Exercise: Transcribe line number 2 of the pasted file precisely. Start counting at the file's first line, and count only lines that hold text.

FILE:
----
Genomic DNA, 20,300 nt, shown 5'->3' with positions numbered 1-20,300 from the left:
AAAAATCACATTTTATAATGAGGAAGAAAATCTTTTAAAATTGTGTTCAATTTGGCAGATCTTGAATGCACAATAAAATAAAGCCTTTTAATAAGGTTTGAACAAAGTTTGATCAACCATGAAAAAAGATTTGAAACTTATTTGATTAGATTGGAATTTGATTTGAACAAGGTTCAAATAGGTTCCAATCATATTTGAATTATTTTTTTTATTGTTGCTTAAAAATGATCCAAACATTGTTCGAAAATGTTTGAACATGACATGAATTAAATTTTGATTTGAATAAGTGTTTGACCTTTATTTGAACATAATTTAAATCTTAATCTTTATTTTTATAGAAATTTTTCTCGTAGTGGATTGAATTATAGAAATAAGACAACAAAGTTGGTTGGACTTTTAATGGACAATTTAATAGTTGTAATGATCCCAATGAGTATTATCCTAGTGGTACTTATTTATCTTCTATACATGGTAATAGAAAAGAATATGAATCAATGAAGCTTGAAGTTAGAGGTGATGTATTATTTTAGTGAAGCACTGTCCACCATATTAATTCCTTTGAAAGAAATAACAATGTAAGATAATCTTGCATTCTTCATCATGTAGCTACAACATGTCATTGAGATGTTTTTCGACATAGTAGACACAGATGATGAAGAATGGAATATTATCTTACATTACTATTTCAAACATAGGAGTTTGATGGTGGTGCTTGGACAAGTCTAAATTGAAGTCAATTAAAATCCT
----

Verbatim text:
AAAAATCACATTTTATAATGAGGAAGAAAATCTTTTAAAATTGTGTTCAATTTGGCAGATCTTGAATGCACAATAAAATAAAGCCTTTTAATAAGGTTTGAACAAAGTTTGATCAACCATGAAAAAAGATTTGAAACTTATTTGATTAGATTGGAATTTGATTTGAACAAGGTTCAAATAGGTTCCAATCATATTTGAATTATTTTTTTTATTGTTGCTTAAAAATGATCCAAACATTGTTCGAAAATGTTTGAACATGACATGAATTAAATTTTGATTTGAATAAGTGTTTGACCTTTATTTGAACATAATTTAAATCTTAATCTTTATTTTTATAGAAATTTTTCTCGTAGTGGATTGAATTATAGAAATAAGACAACAAAGTTGGTTGGACTTTTAATGGACAATTTAATAGTTGTAATGATCCCAATGAGTATTATCCTAGTGGTACTTATTTATCTTCTATACATGGTAATAGAAAAGAATATGAATCAATGAAGCTTGAAGTTAGAGGTGATGTATTATTTTAGTGAAGCACTGTCCACCATATTAATTCCTTTGAAAGAAATAACAATGTAAGATAATCTTGCATTCTTCATCATGTAGCTACAACATGTCATTGAGATGTTTTTCGACATAGTAGACACAGATGATGAAGAATGGAATATTATCTTACATTACTATTTCAAACATAGGAGTTTGATGGTGGTGCTTGGACAAGTCTAAATTGAAGTCAATTAAAATCCT